Eddie Barnes: Shipyards become England’s wild card
‘I’M JUST waiting for Yes Portsmouth to be set up,” one pro-UK wag noted last week. Far off the mark? Maybe not. The Anglo-Nats are stirring.
Last week, following a clumsily briefed leak, it emerged that BAE Systems and – behind it – its UK government client, had decided that shipbuilding would continue at Govan and Scotstoun, but not at Portsmouth. A “well-placed source” told the BBC that in making the decision ministers were “acutely conscious of the politics of the Clyde”. In other words, Portsmouth MP Mike Hancock declared, the decisions “had to play into the Scottish referendum” – and, went the theory, the Glasgow yards had won out over Portsmouth in order to persuade Scots not to break up the Union.
The reaction from the Anglo-Nats was swift. “How much more are the Scots going to take away from us English?” complained Sheila Bayliss, a housewife in Portsmouth. “They have free schooling, free prescriptions, the Royal Yacht and now our shipbuilding industry. They expect everything from us and give nothing in return. If they want independence let them have it but don’t come crawling to us when things go wrong.”
The High Priest of the Anglo-Nats, columnist Simon Heffer has already made his own position clear; the two nations, England and Scotland, would benefit from a divorce. “Many Scots don’t much like the English and appear ungrateful for everything that England does for them in showering them with money,” he sniffed last month.
The accuracy of Heffer’s subsidy myth can be challenged – but the fact that thousands of people in England believe it, and are increasingly fed up about it, cannot. So when Defence Secretary Philip Hammond confirmed the plans to shut Portsmouth and keep Govan and Scotstoun open, it was a red rag to John Bull – and further corroboration of the received view that the moaning Scots get everything, while the English just have to lump it.
Patience is wearing thin for many; the view for some is that, with the Scots (and the Welsh) having had their own parliaments and generous funding deals, it is time for the sleeping English giant to assert itself. So, given all this resentment down south, do the English really want us to stay in the Union? Would divorce be welcomed? And, more to the point, if the Scots decided instead to renew their vows with the rest of the UK, what would the English demand in a new pre-nup?
Recent research suggests that the image of an English nation in uproar over Scotland is overblown. While the Anglo-Nats talk loud, they still speak for a minority. Plus, the fixation among Scots on the inner wiring of the UK state is not matched by the more indifferent people of England. From within that context, however, resentment is growing.
For example, the most recent British Social Attitudes survey found that the number of English people who think Scotland gets more than its fair share of cash has risen from two in ten to four in ten. The number is up, but the same proportion – 40 percent – also said they didn’t know, indicating the high level of apathy towards the subject. Similarly, the number of English people who think Scotland should become independent is up, but they remain a minority. The latest poll found that 26% of people in England backed independence for Scotland, up from around 20% in the early days of devolution. As in Scotland, however, far more people back the retention of the Union. And in the run-up to referendum day in Scotland next year, the pro-UK side is likely to ensure that many of those people – Geordies, Scousers and Brummies – will be seen prominently, urging Scots “please don’t go”. In the Quebec referendum on independence in 1995, a huge eve-of-poll rally by anti-independence supporters from other parts of Canada packed an emotional punch and may have swung what turned out to be a very narrow vote in favour of keeping Canada together.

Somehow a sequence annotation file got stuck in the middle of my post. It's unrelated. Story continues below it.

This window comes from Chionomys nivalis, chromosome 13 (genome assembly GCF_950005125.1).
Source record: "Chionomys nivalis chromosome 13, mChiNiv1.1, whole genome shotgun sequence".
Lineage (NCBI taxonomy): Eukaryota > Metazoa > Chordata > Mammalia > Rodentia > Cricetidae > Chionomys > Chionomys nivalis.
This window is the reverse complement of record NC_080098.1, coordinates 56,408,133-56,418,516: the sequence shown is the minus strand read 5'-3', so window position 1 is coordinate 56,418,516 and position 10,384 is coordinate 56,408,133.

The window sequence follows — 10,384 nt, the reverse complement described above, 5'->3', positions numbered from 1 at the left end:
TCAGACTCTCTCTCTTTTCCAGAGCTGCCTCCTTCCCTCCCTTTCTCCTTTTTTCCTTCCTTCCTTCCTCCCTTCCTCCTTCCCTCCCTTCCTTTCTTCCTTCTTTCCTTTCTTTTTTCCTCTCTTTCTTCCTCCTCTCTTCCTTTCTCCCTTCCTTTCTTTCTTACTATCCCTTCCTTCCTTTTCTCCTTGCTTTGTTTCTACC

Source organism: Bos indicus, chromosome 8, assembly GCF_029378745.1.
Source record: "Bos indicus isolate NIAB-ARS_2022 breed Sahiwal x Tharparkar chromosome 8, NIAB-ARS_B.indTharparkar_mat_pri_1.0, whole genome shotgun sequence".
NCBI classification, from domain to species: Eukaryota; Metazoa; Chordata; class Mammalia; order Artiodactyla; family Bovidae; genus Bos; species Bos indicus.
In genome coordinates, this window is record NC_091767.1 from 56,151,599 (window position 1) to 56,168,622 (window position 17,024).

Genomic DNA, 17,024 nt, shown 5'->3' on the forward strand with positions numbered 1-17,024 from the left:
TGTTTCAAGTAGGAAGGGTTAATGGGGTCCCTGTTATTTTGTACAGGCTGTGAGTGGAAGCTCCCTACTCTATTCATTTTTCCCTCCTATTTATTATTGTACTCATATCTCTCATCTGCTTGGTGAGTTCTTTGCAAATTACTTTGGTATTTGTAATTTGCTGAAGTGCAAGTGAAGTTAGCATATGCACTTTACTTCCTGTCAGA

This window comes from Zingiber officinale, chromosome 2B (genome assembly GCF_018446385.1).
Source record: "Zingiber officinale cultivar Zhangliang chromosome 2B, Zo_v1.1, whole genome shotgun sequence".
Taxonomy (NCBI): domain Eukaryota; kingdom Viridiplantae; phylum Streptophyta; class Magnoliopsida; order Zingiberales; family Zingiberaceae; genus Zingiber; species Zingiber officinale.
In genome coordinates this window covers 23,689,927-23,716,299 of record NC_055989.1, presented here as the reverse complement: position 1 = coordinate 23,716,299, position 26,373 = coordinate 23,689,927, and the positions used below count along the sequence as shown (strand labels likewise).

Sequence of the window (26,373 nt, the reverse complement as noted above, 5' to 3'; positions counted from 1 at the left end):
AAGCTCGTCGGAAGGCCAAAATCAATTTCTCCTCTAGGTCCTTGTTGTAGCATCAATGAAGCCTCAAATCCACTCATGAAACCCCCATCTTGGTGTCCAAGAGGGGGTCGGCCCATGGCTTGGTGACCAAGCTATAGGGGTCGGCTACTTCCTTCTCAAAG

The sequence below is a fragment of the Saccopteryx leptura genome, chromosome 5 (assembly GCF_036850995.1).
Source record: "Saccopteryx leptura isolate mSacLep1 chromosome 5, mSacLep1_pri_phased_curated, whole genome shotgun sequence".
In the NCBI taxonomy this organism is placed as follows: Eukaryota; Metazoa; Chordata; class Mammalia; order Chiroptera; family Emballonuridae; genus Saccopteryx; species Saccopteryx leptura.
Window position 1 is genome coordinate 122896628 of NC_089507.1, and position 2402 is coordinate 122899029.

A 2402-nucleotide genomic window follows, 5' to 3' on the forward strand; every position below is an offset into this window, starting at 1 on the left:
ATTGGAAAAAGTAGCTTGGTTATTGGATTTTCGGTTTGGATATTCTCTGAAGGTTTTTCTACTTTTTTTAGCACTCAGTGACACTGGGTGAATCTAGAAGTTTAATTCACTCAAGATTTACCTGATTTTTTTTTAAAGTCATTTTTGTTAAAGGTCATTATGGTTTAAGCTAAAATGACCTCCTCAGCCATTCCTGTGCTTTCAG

Guy Lodge, the associate director of the Institute for Public Policy Research (IPPR), has closely studied the evolving relationship between the English and the Scots over recent years (the think-tank recently held a “Festival of Englishness” to celebrate and debate the country’s shared values). “My sense here is that there isn’t evidence that suggests that the English want shot of Scotland. I don’t buy that. Clearly, this decision [on the shipyards] will have some influence but I don’t think it will really change things. It won’t be the catalyst for turning the English away from the Union,” he says.
None the less, he argues: “The sense that the English are getting a raw deal from the Union is strong. That doesn’t mean they want rid of Scotland, but they do want a Union reformed.” England just hasn’t quite decided yet what shape that should take. The idea of an English parliament wins little support. And recent attempts to create regional assemblies and powerful City mayors have met with little approval. Lodge adds: “Scotland has talked about this for years. But the English have just started doing so. They do want something… even if people are not sure what form it takes.”